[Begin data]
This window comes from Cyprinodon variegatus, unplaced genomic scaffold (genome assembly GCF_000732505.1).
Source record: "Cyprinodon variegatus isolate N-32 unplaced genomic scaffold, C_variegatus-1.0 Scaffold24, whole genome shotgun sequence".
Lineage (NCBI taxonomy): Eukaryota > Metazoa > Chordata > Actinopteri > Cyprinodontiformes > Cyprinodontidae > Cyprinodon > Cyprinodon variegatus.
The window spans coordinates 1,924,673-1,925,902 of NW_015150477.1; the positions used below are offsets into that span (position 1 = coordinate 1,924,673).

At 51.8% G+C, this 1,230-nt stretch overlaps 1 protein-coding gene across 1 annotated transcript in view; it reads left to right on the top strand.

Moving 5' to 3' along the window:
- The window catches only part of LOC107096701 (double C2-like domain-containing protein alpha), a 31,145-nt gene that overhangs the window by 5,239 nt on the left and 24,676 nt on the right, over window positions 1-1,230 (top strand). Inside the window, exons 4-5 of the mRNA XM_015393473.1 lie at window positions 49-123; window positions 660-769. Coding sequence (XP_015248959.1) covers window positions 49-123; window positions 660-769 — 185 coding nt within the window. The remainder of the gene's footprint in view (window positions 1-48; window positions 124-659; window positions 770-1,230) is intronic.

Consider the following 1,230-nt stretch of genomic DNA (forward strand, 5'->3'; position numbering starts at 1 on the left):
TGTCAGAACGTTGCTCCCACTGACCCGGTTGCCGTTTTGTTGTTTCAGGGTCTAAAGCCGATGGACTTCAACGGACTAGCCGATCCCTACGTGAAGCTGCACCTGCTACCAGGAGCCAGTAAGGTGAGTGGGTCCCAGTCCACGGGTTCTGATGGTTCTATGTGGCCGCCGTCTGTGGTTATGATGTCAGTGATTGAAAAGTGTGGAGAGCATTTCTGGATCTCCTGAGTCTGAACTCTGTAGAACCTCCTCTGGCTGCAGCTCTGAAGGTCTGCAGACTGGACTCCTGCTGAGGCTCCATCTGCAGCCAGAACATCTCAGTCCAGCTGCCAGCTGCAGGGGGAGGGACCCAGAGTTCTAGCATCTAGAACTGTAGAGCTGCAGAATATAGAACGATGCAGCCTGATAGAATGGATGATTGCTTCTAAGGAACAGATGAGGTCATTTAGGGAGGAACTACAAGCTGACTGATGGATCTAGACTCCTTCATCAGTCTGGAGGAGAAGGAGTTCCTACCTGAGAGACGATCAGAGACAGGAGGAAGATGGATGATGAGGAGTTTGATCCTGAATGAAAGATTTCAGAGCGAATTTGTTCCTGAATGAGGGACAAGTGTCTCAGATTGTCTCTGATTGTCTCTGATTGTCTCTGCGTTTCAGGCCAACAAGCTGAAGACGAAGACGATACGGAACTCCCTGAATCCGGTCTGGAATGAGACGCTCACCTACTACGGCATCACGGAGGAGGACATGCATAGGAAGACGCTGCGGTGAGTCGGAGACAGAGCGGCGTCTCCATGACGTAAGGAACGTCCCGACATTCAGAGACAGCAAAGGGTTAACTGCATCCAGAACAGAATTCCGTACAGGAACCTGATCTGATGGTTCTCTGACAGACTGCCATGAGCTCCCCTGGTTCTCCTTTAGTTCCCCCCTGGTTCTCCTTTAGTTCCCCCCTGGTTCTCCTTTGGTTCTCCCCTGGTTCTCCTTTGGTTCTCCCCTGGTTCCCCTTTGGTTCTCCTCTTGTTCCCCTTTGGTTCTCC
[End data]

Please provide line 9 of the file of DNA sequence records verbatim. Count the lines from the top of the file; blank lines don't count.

TGTCAGAACGTTGCTCCCACTGACCCGGTTGCCGTTTTGTTGTTTCAGGGTCTAAAGCCGATGGACTTCAACGGACTAGCCGATCCCTACGTGAAGCTGCACCTGCTACCAGGAGCCAGTAAGGTGAGTGGGTCCCAGTCCACGGGTTCTGATGGTTCTATGTGGCCGCCGTCTGTGGTTATGATGTCAGTGATTGAAAAGTGTGGAGAGCATTTCTGGATCTCCTGAGTCTGAACTCTGTAGAACCTCCTCTGGCTGCAGCTCTGAAGGTCTGCAGACTGGACTCCTGCTGAGGCTCCATCTGCAGCCAGAACATCTCAGTCCAGCTGCCAGCTGCAGGGGGAGGGACCCAGAGTTCTAGCATCTAGAACTGTAGAGCTGCAGAATATAGAACGATGCAGCCTGATAGAATGGATGATTGCTTCTAAGGAACAGATGAGGTCATTTAGGGAGGAACTACAAGCTGACTGATGGATCTAGACTCCTTCATCAGTCTGGAGGAGAAGGAGTTCCTACCTGAGAGACGATCAGAGACAGGAGGAAGATGGATGATGAGGAGTTTGATCCTGAATGAAAGATTTCAGAGCGAATTTGTTCCTGAATGAGGGACAAGTGTCTCAGATTGTCTCTGATTGTCTCTGATTGTCTCTGCGTTTCAGGCCAACAAGCTGAAGACGAAGACGATACGGAACTCCCTGAATCCGGTCTGGAATGAGACGCTCACCTACTACGGCATCACGGAGGAGGACATGCATAGGAAGACGCTGCGGTGAGTCGGAGACAGAGCGGCGTCTCCATGACGTAAGGAACGTCCCGACATTCAGAGACAGCAAAGGGTTAACTGCATCCAGAACAGAATTCCGTACAGGAACCTGATCTGATGGTTCTCTGACAGACTGCCATGAGCTCCCCTGGTTCTCCTTTAGTTCCCCCCTGGTTCTCCTTTAGTTCCCCCCTGGTTCTCCTTTGGTTCTCCCCTGGTTCTCCTTTGGTTCTCCCCTGGTTCCCCTTTGGTTCTCCTCTTGTTCCCCTTTGGTTCTCC